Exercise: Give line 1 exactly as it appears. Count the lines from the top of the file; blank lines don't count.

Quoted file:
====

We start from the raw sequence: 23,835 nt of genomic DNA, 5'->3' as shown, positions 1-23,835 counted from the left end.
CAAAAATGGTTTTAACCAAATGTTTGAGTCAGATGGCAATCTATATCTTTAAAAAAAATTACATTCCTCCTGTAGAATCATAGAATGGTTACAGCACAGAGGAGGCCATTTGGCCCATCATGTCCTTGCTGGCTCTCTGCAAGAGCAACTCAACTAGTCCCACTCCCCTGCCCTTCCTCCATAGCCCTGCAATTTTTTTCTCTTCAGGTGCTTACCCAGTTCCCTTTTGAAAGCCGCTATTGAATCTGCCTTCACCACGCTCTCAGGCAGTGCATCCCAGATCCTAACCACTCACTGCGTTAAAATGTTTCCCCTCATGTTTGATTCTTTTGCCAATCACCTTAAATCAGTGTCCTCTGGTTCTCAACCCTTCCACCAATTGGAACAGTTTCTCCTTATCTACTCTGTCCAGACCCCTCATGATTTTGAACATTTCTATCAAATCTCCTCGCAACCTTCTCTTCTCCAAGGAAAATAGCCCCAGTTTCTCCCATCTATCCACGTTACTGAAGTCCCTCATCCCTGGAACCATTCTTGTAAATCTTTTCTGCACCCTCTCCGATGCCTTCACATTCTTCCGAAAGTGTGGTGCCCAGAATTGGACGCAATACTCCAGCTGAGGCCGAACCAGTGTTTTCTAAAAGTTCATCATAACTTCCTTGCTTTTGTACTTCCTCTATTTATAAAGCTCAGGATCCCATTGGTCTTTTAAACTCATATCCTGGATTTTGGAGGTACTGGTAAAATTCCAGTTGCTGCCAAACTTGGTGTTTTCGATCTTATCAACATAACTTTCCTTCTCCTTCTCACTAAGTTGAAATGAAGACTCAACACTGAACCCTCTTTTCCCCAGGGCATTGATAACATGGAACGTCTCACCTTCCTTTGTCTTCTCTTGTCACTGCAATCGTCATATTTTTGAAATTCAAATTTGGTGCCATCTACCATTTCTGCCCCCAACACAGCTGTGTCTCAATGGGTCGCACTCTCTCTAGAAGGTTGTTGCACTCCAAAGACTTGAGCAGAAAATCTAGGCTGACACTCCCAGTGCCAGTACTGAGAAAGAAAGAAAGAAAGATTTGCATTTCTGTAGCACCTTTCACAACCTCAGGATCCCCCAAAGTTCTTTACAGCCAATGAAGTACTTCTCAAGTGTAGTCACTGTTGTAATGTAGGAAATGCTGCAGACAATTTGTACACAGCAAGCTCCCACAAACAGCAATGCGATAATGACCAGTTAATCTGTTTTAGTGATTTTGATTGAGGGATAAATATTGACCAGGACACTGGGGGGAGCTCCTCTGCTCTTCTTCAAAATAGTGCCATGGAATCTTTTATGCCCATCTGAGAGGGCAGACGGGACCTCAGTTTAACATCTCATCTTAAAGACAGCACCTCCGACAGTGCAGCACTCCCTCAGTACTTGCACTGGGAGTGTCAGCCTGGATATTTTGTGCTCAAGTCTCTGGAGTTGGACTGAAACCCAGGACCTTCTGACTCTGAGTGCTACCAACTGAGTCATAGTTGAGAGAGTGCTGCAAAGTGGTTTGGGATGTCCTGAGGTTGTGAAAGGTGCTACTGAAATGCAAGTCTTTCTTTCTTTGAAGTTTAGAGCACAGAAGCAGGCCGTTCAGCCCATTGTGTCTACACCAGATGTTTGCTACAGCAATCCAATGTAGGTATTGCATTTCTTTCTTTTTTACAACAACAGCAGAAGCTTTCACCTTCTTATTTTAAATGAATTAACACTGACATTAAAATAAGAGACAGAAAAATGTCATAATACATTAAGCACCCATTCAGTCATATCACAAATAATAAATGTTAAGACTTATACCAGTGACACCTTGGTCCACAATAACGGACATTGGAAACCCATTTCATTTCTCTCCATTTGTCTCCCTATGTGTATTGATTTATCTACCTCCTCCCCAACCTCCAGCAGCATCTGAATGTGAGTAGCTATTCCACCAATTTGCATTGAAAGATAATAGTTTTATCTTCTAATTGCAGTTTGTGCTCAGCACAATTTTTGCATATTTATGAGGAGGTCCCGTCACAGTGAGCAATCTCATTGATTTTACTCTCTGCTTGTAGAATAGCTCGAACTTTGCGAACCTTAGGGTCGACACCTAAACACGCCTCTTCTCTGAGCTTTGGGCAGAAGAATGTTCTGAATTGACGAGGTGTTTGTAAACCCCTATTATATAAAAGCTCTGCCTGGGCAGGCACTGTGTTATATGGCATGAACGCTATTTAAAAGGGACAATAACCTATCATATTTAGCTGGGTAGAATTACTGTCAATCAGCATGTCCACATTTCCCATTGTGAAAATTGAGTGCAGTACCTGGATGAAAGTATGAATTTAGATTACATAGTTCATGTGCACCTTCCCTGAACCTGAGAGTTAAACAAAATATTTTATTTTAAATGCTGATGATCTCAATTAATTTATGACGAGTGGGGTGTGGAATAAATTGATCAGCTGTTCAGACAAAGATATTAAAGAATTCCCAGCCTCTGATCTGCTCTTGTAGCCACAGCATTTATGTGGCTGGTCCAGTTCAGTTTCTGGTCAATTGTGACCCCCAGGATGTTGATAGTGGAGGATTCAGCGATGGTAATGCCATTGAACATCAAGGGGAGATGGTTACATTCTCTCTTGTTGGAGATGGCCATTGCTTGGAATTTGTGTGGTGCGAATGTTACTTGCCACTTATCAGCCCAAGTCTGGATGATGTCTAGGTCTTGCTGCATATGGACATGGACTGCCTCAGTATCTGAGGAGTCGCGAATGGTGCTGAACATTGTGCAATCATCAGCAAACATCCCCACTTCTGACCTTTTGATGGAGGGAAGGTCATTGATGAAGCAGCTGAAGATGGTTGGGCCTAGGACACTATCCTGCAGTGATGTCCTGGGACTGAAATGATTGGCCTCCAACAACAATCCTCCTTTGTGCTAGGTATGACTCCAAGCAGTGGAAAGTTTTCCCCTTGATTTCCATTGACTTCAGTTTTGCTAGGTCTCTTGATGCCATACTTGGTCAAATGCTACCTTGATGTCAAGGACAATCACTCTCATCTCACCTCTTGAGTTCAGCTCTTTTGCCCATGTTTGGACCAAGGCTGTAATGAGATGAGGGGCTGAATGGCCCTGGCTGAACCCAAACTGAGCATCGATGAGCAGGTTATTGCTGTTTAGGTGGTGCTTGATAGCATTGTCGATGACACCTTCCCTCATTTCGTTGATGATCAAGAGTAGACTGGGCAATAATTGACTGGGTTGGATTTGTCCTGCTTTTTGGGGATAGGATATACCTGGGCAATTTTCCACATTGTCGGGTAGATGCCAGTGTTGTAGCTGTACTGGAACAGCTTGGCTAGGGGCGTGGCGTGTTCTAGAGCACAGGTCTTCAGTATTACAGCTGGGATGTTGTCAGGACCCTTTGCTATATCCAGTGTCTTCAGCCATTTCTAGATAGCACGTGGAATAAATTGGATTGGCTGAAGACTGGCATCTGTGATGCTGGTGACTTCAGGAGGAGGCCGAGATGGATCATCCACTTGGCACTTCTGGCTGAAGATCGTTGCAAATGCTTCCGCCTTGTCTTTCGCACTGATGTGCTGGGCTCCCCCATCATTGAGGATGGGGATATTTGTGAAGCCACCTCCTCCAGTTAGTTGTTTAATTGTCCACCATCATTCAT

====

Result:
We start from the raw sequence: 23,835 nt of genomic DNA, 5'->3' as shown, positions 1-23,835 counted from the left end.